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Cubs face different test than curse-breaking Red Sox encountered

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Updated: August 4, 2014 12:06PM

BOSTON — Three games in Boston turned out to be a big confidence builder for a lot of Cubs players during a sweep of the defending World Series champs.

But as a reminder of the franchise-building plan — as a three-day review of the Cubs’ blueprint — not so much.

From ownership to the business department and throughout the baseball department, the Cubs admittedly have emulated all things Red Sox — their model for stadium renovation, corporate structure and player development.

But not even the Red Sox expatriates running the Cubs’ front office will tell you this is the same process or even the same plan — and not within light years of the same timeline — they employed to help end a near-century baseball curse in Boston a decade ago.

“As far as the Red Sox go, and the process of building [World Series champs] in ’04 and ’07, and 2013 [with the Cubs], they’re very different,” Cubs general manager Jed Hoyer said. “We inherited something very different when we all got to Boston. A lot of great players were already there. The farm system wasn’t very strong, and that’s why we took a lot of pride in what we built in ’07 because there was a lot of homegrown talent on the field.”

But Manny Ramirez and David Ortiz were inherited monsters in the middle of the order for both titles. And Cy Young winner Pedro Martinez was already there, along with Jason Varitek, Johnny Damon and a handful of other keys to the ’04 curse buster.

The task in Chicago involved stripping down whatever was left as soon as Hoyer and team president Theo Epstein arrived and starting over.

“We inherited a ton of talent [in Boston], and [former Sox GM] Dan Duquette deserves a lot of credit for that,” said Hoyer, who cited other differences, such as new rules preventing draft-pick overspending and hoarding, and a less-abundant free-agent landscape. “The two processes will never be the same.”

If anything, the Red Sox team the Cubs played this week — including a 16-9 victory Wednesday night in which the Cubs piled up 19 hits — offers insight into what the Cubs plan to do next, Hoyer suggested.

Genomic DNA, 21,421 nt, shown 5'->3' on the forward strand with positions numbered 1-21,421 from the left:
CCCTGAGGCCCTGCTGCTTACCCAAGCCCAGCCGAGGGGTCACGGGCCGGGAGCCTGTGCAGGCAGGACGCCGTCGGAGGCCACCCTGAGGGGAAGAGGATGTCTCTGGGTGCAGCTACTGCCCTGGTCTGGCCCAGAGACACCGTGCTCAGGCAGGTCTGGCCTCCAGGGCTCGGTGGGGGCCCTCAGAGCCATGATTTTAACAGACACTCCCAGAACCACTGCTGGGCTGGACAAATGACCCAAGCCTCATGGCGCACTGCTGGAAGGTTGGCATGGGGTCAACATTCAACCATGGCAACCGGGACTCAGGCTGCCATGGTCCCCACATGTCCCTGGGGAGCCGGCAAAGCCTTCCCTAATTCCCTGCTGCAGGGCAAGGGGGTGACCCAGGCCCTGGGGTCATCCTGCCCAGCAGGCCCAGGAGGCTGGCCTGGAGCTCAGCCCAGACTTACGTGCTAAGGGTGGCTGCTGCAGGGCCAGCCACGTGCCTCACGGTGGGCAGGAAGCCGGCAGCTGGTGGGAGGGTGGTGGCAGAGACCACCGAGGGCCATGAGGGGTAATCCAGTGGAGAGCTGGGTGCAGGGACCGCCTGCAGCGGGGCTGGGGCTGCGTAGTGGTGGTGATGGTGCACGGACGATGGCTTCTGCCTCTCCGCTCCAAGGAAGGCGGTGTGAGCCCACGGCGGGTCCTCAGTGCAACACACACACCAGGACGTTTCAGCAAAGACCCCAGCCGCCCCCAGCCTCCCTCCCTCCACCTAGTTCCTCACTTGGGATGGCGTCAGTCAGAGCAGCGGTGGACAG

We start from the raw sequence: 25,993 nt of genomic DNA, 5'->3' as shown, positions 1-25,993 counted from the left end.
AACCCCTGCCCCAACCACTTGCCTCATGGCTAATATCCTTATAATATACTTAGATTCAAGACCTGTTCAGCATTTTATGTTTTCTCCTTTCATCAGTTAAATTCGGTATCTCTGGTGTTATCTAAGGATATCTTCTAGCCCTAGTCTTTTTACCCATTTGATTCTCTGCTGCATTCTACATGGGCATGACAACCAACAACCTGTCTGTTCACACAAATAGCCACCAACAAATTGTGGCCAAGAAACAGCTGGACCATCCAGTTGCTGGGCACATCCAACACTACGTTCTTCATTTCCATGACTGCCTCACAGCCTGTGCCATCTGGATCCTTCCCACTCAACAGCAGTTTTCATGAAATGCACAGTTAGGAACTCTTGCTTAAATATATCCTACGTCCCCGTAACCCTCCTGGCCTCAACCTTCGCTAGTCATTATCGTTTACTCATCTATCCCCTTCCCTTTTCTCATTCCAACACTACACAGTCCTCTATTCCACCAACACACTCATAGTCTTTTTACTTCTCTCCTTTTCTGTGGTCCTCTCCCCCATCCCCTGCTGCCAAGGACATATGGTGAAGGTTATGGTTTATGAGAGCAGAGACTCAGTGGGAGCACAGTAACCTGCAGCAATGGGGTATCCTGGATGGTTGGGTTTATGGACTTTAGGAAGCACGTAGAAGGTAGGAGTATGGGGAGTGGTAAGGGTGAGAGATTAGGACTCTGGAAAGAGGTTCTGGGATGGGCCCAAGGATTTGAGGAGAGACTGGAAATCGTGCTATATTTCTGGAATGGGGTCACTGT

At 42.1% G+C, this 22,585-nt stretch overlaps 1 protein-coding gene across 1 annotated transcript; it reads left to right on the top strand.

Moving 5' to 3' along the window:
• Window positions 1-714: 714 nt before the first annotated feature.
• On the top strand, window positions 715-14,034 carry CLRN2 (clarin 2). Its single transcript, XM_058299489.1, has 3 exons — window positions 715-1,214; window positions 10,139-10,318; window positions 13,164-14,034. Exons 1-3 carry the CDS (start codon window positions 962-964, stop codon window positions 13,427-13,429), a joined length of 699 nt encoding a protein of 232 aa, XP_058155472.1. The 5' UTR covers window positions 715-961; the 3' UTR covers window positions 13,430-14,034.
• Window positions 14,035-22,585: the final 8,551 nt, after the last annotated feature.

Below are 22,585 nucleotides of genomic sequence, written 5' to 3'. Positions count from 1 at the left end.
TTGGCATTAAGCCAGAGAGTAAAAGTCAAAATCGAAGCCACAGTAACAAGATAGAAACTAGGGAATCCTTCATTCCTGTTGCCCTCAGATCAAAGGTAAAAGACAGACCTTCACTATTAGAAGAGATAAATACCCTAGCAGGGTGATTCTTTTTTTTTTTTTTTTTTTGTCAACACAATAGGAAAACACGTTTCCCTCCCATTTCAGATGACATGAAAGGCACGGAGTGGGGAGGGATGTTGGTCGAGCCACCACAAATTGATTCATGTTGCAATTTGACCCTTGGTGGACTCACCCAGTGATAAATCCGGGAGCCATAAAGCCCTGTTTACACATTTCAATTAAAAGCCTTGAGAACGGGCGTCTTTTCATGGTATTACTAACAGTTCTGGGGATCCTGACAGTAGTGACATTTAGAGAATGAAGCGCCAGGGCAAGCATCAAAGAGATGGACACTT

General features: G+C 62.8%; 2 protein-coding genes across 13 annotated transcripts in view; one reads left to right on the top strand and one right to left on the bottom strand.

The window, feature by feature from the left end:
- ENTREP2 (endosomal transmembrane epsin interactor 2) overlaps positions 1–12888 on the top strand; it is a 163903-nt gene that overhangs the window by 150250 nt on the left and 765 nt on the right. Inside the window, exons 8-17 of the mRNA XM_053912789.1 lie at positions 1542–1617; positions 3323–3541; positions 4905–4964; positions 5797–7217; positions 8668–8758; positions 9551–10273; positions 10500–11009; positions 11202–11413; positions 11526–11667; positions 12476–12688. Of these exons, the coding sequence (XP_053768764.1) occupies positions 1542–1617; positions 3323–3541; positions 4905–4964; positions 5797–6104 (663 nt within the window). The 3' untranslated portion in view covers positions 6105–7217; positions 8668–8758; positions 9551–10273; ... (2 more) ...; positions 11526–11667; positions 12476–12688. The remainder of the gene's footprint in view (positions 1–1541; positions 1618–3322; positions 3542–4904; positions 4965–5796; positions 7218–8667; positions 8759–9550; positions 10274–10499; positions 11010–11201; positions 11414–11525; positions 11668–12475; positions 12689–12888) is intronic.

The Cubs’ lineup has been among the worst in the majors all year, mostly a function of a platoon roster built to keep positions warm for prospects that could start arriving by the end of the season.

Until breaking out Wednesday, they had scored six runs in their four previous games combined.

“Some of our young prospects are going to help with that,” Hoyer said.

But the brass also knows it has to find a veteran or two before next season to help the transition of top hitting prospects Javy Baez, Kris Bryant, Arismendy Alcantara and others who could get to Wrigley Field in the next year or so.

“We’re going to have to find a way to bridge that and find some guys that can help lengthen that lineup out,” Hoyer said.

Anthony Rizzo and Starlin Castro aren’t likely to be enough of a buffer for the kids — in the lineup or the clubhouse.

And even with a clubhouse full of high-performing, championship veterans such as Ortiz, Dustin Pedroia and Jon Lester, there’s no reason to assume sudden impact from even the best prospects.

The Sox had three of Baseball America’s top 75 prospects of 2014 play during the series, including No. 2 Xander Bogaerts and No. 75 Mookie Betts starting all three nights (No. 50 Jackie Bradley Jr. was in the lineup Tuesday).

None have inspired visions of a new-age Ted Williams or Jim Rice.

“They’re learning that,” Hoyer said. “The Red Sox are seeing that they have great young players in Bogaerts and Bradley and Mookie Betts. And it takes time to ­acclimate to the big leagues.”


Twitter: @GDubCub

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